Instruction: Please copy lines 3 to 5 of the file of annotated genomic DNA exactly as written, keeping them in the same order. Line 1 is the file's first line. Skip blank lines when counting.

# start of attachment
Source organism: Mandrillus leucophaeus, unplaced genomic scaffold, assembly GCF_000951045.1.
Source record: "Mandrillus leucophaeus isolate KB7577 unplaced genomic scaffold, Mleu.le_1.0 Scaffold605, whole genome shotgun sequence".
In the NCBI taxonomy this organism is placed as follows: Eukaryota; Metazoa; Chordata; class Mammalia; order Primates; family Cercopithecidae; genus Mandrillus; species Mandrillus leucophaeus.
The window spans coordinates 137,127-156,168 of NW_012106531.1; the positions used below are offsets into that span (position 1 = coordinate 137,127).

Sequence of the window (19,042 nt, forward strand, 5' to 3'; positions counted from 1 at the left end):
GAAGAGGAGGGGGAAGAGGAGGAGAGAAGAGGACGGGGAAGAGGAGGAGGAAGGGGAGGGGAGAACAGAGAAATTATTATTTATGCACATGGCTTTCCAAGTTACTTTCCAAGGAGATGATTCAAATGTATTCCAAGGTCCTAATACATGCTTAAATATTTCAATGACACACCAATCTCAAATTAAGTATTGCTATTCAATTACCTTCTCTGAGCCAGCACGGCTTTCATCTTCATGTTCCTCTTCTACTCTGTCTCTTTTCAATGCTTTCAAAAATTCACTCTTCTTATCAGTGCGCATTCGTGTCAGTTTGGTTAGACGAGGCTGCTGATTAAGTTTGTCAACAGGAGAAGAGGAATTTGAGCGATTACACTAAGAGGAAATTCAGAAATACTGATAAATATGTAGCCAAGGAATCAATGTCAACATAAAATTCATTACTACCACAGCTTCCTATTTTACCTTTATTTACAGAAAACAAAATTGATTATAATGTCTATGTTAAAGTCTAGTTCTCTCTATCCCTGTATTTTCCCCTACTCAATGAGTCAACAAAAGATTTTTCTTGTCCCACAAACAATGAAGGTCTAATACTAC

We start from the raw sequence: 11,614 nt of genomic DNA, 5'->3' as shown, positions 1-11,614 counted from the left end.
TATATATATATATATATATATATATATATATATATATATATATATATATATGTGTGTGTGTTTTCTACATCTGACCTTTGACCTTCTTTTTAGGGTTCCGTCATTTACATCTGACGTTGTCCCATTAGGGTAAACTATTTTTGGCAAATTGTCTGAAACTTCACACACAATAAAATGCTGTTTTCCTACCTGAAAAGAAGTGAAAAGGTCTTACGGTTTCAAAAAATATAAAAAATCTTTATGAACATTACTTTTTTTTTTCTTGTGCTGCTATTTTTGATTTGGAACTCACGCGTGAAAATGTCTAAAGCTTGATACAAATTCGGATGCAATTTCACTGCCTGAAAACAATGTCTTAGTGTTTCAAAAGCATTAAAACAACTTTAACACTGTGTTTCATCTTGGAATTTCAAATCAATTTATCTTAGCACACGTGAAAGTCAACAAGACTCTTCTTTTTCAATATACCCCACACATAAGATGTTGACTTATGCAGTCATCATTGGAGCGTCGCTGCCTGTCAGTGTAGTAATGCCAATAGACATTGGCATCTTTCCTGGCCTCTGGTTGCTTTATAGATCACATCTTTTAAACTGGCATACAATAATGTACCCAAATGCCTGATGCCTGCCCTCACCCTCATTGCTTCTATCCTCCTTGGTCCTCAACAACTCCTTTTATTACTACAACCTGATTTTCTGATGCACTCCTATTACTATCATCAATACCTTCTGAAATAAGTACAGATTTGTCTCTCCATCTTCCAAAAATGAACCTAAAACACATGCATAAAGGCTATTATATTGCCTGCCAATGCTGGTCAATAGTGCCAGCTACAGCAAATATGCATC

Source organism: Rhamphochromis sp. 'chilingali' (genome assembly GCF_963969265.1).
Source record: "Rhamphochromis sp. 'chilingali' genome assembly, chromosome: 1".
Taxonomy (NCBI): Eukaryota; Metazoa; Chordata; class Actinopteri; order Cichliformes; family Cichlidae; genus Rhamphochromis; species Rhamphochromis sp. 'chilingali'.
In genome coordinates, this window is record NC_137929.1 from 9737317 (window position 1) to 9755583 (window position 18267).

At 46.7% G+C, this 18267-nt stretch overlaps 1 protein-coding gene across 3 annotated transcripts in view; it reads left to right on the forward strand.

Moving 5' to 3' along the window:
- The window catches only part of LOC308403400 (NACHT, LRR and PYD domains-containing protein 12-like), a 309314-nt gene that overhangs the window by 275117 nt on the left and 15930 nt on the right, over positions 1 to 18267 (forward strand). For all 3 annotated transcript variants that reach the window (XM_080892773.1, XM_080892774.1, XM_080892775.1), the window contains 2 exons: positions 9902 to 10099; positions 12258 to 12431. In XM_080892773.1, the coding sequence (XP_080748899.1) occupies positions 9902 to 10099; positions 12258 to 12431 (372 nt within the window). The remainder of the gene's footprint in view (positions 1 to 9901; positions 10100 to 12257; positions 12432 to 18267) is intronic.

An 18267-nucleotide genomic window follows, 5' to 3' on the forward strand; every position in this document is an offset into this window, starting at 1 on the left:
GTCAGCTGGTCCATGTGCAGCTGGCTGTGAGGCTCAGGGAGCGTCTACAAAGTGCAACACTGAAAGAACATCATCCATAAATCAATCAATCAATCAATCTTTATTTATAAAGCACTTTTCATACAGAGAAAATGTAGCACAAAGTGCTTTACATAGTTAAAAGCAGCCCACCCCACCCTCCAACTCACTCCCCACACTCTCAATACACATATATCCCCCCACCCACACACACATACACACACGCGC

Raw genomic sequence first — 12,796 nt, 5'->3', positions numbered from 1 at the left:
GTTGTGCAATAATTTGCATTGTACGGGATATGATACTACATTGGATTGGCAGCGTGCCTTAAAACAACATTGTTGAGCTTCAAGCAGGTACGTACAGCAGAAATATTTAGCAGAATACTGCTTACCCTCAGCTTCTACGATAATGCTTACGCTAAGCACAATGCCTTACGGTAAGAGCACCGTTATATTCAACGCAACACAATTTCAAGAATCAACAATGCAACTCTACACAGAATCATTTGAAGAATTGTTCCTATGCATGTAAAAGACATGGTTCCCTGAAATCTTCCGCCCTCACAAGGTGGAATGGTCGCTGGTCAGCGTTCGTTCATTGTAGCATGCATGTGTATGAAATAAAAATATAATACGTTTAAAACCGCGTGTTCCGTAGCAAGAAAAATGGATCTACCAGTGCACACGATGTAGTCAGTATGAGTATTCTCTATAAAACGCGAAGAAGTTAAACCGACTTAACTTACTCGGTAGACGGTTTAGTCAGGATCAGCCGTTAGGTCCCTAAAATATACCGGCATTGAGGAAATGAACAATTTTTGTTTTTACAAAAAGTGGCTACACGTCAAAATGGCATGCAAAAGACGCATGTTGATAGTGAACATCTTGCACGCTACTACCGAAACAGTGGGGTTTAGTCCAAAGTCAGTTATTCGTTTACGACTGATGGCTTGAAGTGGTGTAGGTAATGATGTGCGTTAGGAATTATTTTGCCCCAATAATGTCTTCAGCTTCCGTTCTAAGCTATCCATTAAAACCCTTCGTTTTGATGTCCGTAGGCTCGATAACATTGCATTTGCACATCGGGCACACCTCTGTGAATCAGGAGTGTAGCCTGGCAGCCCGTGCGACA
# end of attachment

In the NCBI taxonomy this organism is placed as follows: Eukaryota; Metazoa; Chordata; class Mammalia; order Primates; family Cercopithecidae; genus Mandrillus; species Mandrillus leucophaeus.
The window spans coordinates 137,127-156,168 of NW_012106531.1; the positions used below are offsets into that span (position 1 = coordinate 137,127).

Sequence of the window (19,042 nt, forward strand, 5' to 3'; positions counted from 1 at the left end):